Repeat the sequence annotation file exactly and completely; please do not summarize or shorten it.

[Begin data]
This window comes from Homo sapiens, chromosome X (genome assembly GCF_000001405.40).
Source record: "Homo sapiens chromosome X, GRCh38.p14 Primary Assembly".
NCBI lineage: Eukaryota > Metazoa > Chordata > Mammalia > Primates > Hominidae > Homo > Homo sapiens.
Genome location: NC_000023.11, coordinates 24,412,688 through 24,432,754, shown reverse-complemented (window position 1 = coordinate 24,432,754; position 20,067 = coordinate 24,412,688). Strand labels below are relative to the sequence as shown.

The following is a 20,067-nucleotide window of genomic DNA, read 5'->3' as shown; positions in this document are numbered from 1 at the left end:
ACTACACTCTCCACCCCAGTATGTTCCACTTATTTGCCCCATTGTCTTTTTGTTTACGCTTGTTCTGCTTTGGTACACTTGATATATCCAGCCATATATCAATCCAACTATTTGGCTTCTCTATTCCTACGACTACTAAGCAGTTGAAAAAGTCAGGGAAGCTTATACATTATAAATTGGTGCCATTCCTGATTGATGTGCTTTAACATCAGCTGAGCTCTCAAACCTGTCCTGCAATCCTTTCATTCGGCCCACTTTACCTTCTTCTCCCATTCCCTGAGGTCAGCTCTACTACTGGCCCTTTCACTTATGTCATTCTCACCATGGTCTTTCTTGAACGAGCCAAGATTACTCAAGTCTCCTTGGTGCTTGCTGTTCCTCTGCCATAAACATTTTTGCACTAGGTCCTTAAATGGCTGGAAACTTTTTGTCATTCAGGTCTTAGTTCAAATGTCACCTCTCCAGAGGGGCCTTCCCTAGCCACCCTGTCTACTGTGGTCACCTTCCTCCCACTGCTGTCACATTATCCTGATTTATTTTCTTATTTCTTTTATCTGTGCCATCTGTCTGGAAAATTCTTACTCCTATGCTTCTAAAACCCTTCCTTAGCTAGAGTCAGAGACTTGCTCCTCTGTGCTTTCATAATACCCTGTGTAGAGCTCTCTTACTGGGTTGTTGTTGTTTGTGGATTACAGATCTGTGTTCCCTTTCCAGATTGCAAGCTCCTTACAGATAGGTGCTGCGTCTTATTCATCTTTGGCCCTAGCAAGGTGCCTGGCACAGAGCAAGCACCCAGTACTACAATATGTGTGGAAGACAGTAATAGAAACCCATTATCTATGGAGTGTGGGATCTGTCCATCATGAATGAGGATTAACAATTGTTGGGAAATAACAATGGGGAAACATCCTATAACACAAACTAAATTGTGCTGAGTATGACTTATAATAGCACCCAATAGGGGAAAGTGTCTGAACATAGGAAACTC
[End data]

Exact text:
This window comes from Homo sapiens, chromosome X (genome assembly GCF_000001405.40).
Source record: "Homo sapiens chromosome X, GRCh38.p14 Primary Assembly".
NCBI lineage: Eukaryota > Metazoa > Chordata > Mammalia > Primates > Hominidae > Homo > Homo sapiens.
Genome location: NC_000023.11, coordinates 24,412,688 through 24,432,754, shown reverse-complemented (window position 1 = coordinate 24,432,754; position 20,067 = coordinate 24,412,688). Strand labels below are relative to the sequence as shown.

The following is a 20,067-nucleotide window of genomic DNA, read 5'->3' as shown; positions in this document are numbered from 1 at the left end:
ACTACACTCTCCACCCCAGTATGTTCCACTTATTTGCCCCATTGTCTTTTTGTTTACGCTTGTTCTGCTTTGGTACACTTGATATATCCAGCCATATATCAATCCAACTATTTGGCTTCTCTATTCCTACGACTACTAAGCAGTTGAAAAAGTCAGGGAAGCTTATACATTATAAATTGGTGCCATTCCTGATTGATGTGCTTTAACATCAGCTGAGCTCTCAAACCTGTCCTGCAATCCTTTCATTCGGCCCACTTTACCTTCTTCTCCCATTCCCTGAGGTCAGCTCTACTACTGGCCCTTTCACTTATGTCATTCTCACCATGGTCTTTCTTGAACGAGCCAAGATTACTCAAGTCTCCTTGGTGCTTGCTGTTCCTCTGCCATAAACATTTTTGCACTAGGTCCTTAAATGGCTGGAAACTTTTTGTCATTCAGGTCTTAGTTCAAATGTCACCTCTCCAGAGGGGCCTTCCCTAGCCACCCTGTCTACTGTGGTCACCTTCCTCCCACTGCTGTCACATTATCCTGATTTATTTTCTTATTTCTTTTATCTGTGCCATCTGTCTGGAAAATTCTTACTCCTATGCTTCTAAAACCCTTCCTTAGCTAGAGTCAGAGACTTGCTCCTCTGTGCTTTCATAATACCCTGTGTAGAGCTCTCTTACTGGGTTGTTGTTGTTTGTGGATTACAGATCTGTGTTCCCTTTCCAGATTGCAAGCTCCTTACAGATAGGTGCTGCGTCTTATTCATCTTTGGCCCTAGCAAGGTGCCTGGCACAGAGCAAGCACCCAGTACTACAATATGTGTGGAAGACAGTAATAGAAACCCATTATCTATGGAGTGTGGGATCTGTCCATCATGAATGAGGATTAACAATTGTTGGGAAATAACAATGGGGAAACATCCTATAACACAAACTAAATTGTGCTGAGTATGACTTATAATAGCACCCAATAGGGGAAAGTGTCTGAACATAGGAAACTC